Posted on by Sralang Apsara


Something actually happened in Cambodia in June – an airplane crashed, killing 22 – mostly Korean tourists. From what I can ascertain, a company (named ‘PMT’; let’s not make any quips about flying in the wrong time of the month) with a far greater concern for profit than safety is largely to blame. Par for the course; that this was the first such disaster in ten years is surely due in the main to luck and the relatively low number of flights within the country. The elderly Russian aircraft was flying through a vicious tropical storm; the Uzbek pilot veered off the flight path and dropped down under the clouds into the fog to try to see where he was going and bumped into a mountain.

You might detect from the writing style that I haven’t mindlessly cut and pasted this from a news report, but here is a 100% accurate extract of the verbatim transcript: ““We are flying at an altitude of 2000 feet.” (pilot) “You are flying too low. Given your current location, you should move to an altitude of 4000 feet.” (control tower, Sihanoukville) “It’s no problem; I am familiar with this area.” (pilot)”. There was no further communication.

The company had a seriously dodgy safety record; all UN and UN-affiliated organisations (such as the World Food Programme) had long since forbidden their staff to fly with the airline; the actual Russian plane model had suffered accidents that destroyed the planes no fewer than 125 times before this accident, with well over 1700 fatalities. The best TV coverage that I found was on a channel I never otherwise watch – KBS, the main Korean channel; one of its top reporters and his family perished in the tragedy.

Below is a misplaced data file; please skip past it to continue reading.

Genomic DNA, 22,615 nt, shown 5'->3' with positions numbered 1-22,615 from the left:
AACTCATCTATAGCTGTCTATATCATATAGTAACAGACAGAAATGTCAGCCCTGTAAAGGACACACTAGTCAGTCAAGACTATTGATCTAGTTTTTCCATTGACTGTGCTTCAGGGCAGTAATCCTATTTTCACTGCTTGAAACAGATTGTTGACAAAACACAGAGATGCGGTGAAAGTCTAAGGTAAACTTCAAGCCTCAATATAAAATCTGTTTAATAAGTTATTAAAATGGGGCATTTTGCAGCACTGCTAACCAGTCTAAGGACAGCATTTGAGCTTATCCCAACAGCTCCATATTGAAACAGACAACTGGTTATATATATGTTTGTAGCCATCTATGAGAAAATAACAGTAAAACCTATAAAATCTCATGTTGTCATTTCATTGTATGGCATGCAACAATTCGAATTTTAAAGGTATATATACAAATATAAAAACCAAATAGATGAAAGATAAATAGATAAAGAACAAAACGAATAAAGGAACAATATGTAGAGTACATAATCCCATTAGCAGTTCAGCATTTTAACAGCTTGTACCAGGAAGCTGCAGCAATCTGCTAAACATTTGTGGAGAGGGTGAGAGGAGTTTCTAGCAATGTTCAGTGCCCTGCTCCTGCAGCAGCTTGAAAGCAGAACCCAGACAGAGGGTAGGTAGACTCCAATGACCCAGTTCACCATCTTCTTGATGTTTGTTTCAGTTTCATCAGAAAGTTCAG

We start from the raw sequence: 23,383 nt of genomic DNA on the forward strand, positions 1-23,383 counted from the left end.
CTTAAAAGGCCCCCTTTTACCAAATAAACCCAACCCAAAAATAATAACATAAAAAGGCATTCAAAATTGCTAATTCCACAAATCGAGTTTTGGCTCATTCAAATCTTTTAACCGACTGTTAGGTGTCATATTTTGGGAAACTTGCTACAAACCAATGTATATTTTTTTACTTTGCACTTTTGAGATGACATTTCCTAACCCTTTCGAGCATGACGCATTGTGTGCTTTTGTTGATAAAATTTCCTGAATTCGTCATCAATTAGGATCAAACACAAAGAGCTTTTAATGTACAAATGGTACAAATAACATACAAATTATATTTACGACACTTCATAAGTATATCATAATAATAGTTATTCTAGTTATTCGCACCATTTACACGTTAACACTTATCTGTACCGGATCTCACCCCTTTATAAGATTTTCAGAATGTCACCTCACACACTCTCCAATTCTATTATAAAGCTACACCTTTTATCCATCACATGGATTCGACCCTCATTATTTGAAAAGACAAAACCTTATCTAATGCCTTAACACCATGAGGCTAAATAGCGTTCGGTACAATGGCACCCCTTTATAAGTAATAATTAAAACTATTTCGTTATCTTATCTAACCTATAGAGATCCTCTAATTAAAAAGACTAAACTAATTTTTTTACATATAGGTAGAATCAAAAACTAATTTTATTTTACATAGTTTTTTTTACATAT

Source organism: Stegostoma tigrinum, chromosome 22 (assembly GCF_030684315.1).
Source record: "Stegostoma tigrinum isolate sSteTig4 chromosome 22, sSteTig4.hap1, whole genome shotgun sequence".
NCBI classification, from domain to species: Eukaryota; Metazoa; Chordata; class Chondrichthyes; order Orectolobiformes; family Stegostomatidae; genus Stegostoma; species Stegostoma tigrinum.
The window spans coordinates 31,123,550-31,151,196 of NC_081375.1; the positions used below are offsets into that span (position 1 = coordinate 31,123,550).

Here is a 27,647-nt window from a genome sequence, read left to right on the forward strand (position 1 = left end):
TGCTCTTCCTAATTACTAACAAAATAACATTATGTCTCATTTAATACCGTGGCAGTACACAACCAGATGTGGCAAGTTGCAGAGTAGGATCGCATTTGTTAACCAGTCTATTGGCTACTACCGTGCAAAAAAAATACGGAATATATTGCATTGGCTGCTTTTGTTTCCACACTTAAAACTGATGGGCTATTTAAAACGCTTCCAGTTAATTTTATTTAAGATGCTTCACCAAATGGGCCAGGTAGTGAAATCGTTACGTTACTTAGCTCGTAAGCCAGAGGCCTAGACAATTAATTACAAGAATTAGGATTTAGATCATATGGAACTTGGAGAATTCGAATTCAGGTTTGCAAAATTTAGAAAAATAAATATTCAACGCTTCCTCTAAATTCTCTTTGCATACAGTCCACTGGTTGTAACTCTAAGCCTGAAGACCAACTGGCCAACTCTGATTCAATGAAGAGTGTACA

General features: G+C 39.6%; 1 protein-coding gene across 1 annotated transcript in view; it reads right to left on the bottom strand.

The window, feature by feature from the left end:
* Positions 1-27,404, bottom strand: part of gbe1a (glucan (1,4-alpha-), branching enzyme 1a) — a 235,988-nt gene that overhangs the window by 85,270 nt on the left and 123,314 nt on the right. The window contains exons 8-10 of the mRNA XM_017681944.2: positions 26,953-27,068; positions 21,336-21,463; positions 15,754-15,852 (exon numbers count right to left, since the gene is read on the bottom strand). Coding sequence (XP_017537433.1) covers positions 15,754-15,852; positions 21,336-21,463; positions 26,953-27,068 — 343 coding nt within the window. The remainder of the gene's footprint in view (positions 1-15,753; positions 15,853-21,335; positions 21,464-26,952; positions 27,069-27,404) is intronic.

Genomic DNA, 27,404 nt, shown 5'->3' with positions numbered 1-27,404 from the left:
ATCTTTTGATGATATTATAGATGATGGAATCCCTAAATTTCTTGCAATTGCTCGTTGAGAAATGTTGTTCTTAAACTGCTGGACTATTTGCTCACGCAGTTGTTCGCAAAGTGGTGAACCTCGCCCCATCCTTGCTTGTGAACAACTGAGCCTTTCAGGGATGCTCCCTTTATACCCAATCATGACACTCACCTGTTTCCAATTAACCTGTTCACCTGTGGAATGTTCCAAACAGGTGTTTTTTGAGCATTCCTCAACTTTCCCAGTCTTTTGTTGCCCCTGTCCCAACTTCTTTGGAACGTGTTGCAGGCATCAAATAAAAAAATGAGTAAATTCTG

Most of the Cambodians I know were talking about it, vowing never to fly (not that any of them have ever flown before). Even though the Cambodian air traffic controllers knew perfectly well where the mountain was and how to avoid it, the prime minister has pledged that no plane will ever take that flight path again (evidently another went down in the vicinity – in the ‘60s); a new flight path has been drawn up which skirts so far wide of the mountain that the flight time is doubled. I suppose that’s one solution; another might have been to call the company to account and question the lack of technology in a hopelessly obsolete aircraft, and the training of the crew, but so far the government has chosen not to go down that route. I do my best to point out that more people die on the roads in Cambodia every week than have died in airplane accidents in ten years – but we don’t do proportional in Cambodia either.

Sralang Apsara

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